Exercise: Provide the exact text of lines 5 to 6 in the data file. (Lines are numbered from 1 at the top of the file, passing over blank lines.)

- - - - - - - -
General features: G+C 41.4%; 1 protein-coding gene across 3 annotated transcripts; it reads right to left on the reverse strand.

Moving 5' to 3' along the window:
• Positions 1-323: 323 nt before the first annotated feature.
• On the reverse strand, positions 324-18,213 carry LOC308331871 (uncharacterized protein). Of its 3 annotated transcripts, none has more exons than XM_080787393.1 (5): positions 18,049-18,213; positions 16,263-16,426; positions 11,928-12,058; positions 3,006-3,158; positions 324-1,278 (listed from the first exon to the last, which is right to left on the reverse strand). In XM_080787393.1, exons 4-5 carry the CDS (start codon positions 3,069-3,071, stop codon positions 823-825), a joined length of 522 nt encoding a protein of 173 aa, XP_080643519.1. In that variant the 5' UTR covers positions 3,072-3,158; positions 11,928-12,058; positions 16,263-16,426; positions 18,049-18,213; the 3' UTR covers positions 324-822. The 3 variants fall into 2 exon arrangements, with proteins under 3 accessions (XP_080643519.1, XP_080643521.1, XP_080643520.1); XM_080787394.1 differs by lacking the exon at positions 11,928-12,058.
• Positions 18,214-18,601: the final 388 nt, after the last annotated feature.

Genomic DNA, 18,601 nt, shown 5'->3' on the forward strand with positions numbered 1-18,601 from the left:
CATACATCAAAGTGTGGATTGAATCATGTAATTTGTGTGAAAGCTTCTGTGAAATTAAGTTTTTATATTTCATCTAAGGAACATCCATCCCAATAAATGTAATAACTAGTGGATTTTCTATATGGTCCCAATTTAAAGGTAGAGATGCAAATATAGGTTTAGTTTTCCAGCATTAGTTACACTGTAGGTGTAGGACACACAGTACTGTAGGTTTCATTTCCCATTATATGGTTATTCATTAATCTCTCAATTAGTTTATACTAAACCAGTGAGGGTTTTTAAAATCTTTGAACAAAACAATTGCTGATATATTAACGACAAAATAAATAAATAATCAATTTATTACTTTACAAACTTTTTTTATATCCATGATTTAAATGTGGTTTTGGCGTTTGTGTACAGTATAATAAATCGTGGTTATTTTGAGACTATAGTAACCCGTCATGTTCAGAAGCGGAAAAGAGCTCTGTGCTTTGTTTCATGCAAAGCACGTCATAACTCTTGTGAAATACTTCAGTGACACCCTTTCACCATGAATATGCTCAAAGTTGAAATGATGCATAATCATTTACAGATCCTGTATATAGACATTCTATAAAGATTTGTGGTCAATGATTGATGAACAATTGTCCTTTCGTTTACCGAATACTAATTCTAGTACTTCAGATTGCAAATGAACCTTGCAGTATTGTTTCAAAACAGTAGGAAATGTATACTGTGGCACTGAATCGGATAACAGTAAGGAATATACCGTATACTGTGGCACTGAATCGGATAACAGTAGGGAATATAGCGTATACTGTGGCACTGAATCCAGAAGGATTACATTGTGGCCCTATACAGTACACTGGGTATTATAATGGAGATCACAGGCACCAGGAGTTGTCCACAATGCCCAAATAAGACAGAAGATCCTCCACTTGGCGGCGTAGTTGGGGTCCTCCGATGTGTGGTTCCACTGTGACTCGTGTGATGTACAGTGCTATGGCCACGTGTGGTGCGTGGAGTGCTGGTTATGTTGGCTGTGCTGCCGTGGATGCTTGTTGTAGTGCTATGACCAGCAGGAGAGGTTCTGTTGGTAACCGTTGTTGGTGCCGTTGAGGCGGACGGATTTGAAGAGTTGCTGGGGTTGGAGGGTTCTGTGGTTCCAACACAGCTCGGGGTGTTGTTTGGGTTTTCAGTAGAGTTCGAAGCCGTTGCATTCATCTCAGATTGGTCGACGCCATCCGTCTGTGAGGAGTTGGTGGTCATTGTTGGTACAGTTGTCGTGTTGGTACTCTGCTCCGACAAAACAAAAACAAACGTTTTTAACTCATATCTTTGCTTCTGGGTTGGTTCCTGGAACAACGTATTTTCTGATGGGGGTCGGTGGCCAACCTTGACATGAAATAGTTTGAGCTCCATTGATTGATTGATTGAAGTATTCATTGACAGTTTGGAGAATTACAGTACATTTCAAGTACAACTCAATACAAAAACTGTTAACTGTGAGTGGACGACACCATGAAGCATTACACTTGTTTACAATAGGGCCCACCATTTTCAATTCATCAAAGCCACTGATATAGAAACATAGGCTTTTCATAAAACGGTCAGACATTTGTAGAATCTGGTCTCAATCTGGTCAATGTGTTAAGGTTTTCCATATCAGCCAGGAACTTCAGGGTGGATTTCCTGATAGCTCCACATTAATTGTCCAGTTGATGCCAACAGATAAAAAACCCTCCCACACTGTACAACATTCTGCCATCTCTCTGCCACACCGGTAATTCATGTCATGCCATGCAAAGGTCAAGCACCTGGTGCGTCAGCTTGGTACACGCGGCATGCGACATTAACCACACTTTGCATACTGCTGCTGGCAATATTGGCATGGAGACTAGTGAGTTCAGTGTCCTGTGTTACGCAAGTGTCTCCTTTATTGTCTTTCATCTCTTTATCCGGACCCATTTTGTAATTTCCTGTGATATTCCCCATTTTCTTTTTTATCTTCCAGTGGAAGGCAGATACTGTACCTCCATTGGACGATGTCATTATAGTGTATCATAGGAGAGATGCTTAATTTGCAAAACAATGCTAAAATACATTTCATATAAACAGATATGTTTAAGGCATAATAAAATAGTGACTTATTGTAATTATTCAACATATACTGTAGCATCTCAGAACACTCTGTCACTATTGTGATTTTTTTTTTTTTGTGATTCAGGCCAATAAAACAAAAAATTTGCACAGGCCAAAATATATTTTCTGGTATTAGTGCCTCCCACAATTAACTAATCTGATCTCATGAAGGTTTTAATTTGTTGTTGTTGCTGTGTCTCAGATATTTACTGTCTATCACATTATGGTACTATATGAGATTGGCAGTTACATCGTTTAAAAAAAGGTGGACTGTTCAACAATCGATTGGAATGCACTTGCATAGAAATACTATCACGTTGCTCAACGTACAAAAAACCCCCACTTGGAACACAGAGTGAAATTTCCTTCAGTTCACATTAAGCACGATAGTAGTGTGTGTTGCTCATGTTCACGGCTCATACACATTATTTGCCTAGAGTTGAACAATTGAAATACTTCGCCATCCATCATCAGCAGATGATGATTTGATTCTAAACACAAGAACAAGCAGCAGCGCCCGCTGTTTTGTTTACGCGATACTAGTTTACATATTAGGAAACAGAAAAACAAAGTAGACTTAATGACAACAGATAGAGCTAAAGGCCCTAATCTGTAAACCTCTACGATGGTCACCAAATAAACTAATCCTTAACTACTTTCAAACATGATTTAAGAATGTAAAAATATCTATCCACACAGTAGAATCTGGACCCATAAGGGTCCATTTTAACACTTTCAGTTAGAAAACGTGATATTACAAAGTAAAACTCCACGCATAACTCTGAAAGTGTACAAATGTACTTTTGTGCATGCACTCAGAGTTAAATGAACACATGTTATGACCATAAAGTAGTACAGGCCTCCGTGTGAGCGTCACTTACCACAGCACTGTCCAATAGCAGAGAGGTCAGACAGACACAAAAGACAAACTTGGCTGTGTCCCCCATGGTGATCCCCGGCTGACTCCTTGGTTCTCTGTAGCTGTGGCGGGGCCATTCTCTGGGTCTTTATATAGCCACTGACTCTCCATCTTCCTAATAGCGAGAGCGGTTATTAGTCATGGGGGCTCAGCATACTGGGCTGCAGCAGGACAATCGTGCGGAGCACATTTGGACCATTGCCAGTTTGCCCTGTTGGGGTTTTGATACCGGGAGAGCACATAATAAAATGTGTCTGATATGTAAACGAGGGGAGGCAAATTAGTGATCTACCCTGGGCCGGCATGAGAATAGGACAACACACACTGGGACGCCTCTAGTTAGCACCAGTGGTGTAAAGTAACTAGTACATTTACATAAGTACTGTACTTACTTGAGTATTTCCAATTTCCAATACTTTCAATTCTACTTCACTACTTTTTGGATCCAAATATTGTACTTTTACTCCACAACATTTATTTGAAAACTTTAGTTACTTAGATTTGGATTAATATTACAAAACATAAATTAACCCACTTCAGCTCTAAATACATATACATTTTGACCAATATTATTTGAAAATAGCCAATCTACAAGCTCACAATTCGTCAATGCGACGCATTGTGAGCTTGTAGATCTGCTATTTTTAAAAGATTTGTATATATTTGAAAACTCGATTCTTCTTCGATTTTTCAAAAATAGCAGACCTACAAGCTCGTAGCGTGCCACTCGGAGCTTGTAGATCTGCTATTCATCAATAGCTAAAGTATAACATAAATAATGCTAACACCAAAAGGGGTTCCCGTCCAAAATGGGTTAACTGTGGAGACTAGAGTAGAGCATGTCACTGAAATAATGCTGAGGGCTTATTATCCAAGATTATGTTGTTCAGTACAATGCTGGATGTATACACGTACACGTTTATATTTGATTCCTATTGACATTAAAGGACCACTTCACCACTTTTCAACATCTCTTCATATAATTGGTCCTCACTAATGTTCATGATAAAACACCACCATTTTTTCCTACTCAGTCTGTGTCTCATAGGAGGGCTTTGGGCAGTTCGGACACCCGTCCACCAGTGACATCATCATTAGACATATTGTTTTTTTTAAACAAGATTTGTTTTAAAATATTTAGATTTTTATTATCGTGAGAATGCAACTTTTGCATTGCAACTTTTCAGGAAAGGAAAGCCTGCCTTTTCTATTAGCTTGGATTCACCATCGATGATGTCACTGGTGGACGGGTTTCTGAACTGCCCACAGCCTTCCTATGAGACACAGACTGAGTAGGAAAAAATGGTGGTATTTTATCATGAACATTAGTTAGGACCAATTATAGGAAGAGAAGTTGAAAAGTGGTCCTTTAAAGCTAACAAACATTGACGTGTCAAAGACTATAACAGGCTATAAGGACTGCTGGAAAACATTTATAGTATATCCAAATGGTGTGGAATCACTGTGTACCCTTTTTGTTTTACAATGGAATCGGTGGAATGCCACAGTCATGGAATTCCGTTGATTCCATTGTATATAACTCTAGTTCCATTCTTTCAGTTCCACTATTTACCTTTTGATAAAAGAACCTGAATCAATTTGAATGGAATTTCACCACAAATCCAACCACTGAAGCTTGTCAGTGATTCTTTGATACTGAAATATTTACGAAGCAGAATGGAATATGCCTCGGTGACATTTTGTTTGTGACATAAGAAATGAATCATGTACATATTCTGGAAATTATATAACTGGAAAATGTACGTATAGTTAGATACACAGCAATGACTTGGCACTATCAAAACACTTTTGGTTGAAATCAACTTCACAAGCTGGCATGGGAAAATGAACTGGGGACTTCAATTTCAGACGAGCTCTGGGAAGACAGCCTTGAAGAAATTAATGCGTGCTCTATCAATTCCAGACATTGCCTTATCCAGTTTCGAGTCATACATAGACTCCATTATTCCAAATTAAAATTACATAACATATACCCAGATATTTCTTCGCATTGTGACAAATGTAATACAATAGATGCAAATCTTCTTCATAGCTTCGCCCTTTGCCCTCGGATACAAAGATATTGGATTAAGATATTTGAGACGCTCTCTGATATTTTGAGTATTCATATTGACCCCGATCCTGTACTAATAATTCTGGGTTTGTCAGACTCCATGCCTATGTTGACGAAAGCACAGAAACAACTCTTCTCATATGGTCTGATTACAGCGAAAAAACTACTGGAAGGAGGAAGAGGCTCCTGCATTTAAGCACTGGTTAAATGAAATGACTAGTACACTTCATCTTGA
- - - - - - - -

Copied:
• Positions 18,214-18,601: the final 388 nt, after the last annotated feature.

Genomic DNA, 18,601 nt, shown 5'->3' on the forward strand with positions numbered 1-18,601 from the left: